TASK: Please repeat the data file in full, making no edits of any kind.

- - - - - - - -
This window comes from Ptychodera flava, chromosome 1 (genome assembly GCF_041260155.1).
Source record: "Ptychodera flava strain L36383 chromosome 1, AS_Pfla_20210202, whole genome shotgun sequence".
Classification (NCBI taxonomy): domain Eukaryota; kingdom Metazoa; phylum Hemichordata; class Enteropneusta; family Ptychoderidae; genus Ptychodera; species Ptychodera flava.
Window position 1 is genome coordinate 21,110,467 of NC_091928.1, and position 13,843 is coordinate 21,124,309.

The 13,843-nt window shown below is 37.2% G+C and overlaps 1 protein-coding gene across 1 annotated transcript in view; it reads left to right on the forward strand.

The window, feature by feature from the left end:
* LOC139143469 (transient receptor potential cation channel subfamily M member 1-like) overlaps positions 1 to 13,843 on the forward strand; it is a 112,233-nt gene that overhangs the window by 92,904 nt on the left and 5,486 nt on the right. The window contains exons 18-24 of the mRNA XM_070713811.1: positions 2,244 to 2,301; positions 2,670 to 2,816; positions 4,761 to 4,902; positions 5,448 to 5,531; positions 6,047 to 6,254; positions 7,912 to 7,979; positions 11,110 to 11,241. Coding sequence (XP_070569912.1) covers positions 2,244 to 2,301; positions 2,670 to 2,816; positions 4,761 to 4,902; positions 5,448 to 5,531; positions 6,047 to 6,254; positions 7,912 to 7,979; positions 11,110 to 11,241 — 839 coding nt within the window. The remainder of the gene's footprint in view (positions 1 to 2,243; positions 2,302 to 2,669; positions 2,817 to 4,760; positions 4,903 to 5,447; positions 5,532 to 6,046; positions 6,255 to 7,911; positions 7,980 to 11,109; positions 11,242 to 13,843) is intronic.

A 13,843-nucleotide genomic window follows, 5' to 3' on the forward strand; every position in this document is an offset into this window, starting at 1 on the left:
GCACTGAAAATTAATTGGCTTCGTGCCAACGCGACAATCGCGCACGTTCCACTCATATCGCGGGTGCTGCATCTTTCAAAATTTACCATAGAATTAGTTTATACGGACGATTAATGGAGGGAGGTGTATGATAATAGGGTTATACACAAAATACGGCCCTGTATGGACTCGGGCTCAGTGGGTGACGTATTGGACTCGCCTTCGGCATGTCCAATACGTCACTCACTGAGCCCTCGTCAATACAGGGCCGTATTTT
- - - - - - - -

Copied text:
This window comes from Ptychodera flava, chromosome 1 (genome assembly GCF_041260155.1).
Source record: "Ptychodera flava strain L36383 chromosome 1, AS_Pfla_20210202, whole genome shotgun sequence".
Classification (NCBI taxonomy): domain Eukaryota; kingdom Metazoa; phylum Hemichordata; class Enteropneusta; family Ptychoderidae; genus Ptychodera; species Ptychodera flava.
Window position 1 is genome coordinate 21,110,467 of NC_091928.1, and position 13,843 is coordinate 21,124,309.

The 13,843-nt window shown below is 37.2% G+C and overlaps 1 protein-coding gene across 1 annotated transcript in view; it reads left to right on the forward strand.

The window, feature by feature from the left end:
* LOC139143469 (transient receptor potential cation channel subfamily M member 1-like) overlaps positions 1 to 13,843 on the forward strand; it is a 112,233-nt gene that overhangs the window by 92,904 nt on the left and 5,486 nt on the right. The window contains exons 18-24 of the mRNA XM_070713811.1: positions 2,244 to 2,301; positions 2,670 to 2,816; positions 4,761 to 4,902; positions 5,448 to 5,531; positions 6,047 to 6,254; positions 7,912 to 7,979; positions 11,110 to 11,241. Coding sequence (XP_070569912.1) covers positions 2,244 to 2,301; positions 2,670 to 2,816; positions 4,761 to 4,902; positions 5,448 to 5,531; positions 6,047 to 6,254; positions 7,912 to 7,979; positions 11,110 to 11,241 — 839 coding nt within the window. The remainder of the gene's footprint in view (positions 1 to 2,243; positions 2,302 to 2,669; positions 2,817 to 4,760; positions 4,903 to 5,447; positions 5,532 to 6,046; positions 6,255 to 7,911; positions 7,980 to 11,109; positions 11,242 to 13,843) is intronic.

A 13,843-nucleotide genomic window follows, 5' to 3' on the forward strand; every position in this document is an offset into this window, starting at 1 on the left:
GCACTGAAAATTAATTGGCTTCGTGCCAACGCGACAATCGCGCACGTTCCACTCATATCGCGGGTGCTGCATCTTTCAAAATTTACCATAGAATTAGTTTATACGGACGATTAATGGAGGGAGGTGTATGATAATAGGGTTATACACAAAATACGGCCCTGTATGGACTCGGGCTCAGTGGGTGACGTATTGGACTCGCCTTCGGCATGTCCAATACGTCACTCACTGAGCCCTCGTCAATACAGGGCCGTATTTT